"I read an article some years ago that argued against the suicide theory because he was apparently starting to do well. Superman was going to get renewed and having already directed a few episodes (The Brainy Burro being one of them by the way :) ), he was being offered more and also starting to get some interest as a tv director elsewhere."

I've read and heard similar things---which are nothing more than certain individuals' evaluations of George Reeves's psychological state at time.  (None of these folks, incidentally, were trained psychologists or psychiatrists.)  These opinions in no way rebut the scenario that George Reeves committed suicide.


Everyone who takes his own life isn't a poster-model of clinical depression.  Many, many people who are severely depressed are masters at concealing it around others.  They disguise it well and appear to be completely satisfied with life, even happy.


And it's not always a deliberate concealment of their moods.  Many people have an undercurrent of depression running through their psyches, but the strength of their socialisation keeps it surpressed---except for occasions when something brings it to the fore.  These triggers can be one or more of a variety of things:  holidays, when joy is virtually mandated and the subject realises that he doesn't feel it; or wakefulness in the wee hours, which seems to intensify certains moods or fears in all of us; or alcohol, which removes the inhibitions which keep our egos in control.


Just as some people who say they want to die, deep down don't really (the classic "cry for help", e.g., Ogden takes a bottleful of sleeping pills, then calls someone and says, "I just swallowed a bottleful of sleeping pills", knowing that person will call for an ambulance), there are some people who carry a desire for death but never say so.  And often their suicides are spur-of-the-moment, when mood and means conflate into one tremendously fatal moment.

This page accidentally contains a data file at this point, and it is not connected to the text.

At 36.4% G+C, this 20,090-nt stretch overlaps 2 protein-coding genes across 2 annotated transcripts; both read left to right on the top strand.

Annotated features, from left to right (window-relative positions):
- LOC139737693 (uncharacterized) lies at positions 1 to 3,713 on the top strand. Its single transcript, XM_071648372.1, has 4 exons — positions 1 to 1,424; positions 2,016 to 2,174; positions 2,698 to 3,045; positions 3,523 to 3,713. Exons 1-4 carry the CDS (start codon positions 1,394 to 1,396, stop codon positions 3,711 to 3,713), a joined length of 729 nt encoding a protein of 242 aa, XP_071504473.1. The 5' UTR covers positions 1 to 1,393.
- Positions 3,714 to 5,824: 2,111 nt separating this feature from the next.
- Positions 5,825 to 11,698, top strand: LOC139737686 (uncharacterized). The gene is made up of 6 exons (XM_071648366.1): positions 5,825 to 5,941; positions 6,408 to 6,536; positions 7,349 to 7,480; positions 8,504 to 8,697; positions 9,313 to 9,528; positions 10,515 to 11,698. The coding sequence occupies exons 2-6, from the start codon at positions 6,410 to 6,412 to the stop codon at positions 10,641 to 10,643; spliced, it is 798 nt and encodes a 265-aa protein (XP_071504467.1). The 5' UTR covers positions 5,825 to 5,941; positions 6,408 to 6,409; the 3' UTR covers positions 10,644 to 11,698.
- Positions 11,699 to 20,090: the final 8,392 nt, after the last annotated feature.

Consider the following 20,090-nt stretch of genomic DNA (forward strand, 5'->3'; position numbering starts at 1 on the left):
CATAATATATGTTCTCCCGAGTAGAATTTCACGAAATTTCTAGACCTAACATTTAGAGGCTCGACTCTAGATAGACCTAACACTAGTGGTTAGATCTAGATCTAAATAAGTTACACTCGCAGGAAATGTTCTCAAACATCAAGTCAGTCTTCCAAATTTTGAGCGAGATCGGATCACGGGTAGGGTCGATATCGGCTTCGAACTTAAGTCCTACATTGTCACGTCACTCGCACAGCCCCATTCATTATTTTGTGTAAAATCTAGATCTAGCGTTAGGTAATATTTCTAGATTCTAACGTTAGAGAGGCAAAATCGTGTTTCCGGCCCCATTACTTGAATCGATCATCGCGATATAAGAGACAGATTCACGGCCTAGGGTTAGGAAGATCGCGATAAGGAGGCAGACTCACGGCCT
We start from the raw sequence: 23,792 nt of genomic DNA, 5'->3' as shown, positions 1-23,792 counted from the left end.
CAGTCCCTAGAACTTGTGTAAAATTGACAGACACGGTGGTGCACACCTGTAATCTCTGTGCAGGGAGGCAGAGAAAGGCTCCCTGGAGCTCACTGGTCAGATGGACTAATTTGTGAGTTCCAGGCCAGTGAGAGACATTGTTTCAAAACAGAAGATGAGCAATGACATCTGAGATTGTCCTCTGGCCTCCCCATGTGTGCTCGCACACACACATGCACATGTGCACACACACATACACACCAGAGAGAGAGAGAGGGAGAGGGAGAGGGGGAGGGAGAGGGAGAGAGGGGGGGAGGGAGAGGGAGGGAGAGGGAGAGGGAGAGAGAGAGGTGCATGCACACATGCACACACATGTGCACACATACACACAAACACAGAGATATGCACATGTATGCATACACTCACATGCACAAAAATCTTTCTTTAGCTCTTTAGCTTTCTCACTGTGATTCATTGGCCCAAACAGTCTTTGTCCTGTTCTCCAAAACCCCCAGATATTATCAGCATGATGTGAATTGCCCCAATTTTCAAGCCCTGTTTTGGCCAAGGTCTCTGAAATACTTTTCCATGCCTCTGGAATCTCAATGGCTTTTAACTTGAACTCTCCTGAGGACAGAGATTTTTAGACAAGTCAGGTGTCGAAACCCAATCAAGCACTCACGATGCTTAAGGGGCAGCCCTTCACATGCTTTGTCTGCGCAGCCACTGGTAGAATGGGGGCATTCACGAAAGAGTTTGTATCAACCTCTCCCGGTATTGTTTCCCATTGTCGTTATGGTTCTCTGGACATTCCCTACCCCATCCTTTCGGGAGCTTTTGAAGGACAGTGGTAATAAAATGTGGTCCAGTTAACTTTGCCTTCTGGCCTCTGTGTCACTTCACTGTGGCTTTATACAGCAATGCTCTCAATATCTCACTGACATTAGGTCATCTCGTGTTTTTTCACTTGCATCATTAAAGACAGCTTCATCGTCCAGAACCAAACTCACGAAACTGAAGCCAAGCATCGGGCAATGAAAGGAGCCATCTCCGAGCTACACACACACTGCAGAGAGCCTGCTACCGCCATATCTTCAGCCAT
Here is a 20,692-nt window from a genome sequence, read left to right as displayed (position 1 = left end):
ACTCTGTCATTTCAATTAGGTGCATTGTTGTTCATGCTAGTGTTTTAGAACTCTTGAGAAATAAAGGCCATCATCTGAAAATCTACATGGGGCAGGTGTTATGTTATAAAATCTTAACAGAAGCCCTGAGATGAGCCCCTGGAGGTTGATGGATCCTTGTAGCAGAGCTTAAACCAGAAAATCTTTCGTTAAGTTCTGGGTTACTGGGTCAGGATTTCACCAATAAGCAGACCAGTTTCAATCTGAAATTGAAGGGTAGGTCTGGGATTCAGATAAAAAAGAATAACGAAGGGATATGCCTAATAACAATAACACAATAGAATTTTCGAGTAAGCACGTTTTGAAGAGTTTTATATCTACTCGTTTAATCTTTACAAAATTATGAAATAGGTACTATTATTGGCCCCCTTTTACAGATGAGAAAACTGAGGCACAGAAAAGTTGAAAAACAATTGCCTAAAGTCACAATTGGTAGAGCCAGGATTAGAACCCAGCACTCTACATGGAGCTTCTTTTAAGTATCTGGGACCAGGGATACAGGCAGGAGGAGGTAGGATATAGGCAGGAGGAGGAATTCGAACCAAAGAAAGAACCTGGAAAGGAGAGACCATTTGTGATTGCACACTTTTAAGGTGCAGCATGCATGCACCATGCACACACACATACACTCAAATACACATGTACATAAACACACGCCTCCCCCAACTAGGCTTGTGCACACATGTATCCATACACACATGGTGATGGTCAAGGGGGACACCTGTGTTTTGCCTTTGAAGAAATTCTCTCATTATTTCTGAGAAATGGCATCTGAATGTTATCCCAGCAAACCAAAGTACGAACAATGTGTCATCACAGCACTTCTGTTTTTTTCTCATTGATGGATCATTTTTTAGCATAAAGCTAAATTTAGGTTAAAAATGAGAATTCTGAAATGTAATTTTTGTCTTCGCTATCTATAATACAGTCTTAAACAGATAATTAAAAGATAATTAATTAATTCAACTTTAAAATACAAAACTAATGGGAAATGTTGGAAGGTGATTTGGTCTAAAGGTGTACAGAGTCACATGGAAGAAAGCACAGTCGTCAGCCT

I don't doubt anyone who states "George Reeves looked happy to me" in those days before his death.  But what they saw isn't necessarily everything that was going through Reeves's mind.



Comment by Commander Benson on May 3, 2013 at 12:51pm

"I also read about George Reeves getting more director gigs so his career wasn't over by any means."

People are often depressed, and quite deeply, even though an empirical look at their lives suggests that they shouldn't be.


Yes, supposedly, Reeves was getting offers to direct and, yes, he enjoyed being a director.  But if his life's dream had been to be a major Hollywood star, then all the directing jobs in the world might not have offset his depression over that failure.


Some folks can deal with life's disappointments, even tremendous ones, and adjust and move on.  Others cannot.  Their lost dreams continue to eat away at them like a slow-acting acid, despite their success in other venues.  Depression is, often, not logical. 


All I'm saying is, all of the positive things in Reeves's life at the time don't necessarily mean that Reeves was happy, and they certainly aren't proof that Reeves wouldn't have killed himself.



Comment by Philip Portelli on May 3, 2013 at 1:08pm

I did a little research (for a change) and learnt through Wikipedia that George Reeves' last major movie role before 1951's Superman and the Mole Men was 1949's The Adventures of Sir Galahad, a serial so it's not like he was doing "A" pictures prior to portraying the Man of Steel.

When he died/committed suicide/was murdered, he was only 45 but in the late 50s, that may have been too old to finally become a big movie star, instead of a character actor. Also, acting styles were changing with the coming of Marlon Brando, Charlton Heston and the like.

I'm not saying that he wasn't depressed or that he couldn't have committed suicide, but nothing has been proven to my satsifaction at any rate. Besides, weren't there two bulletholes?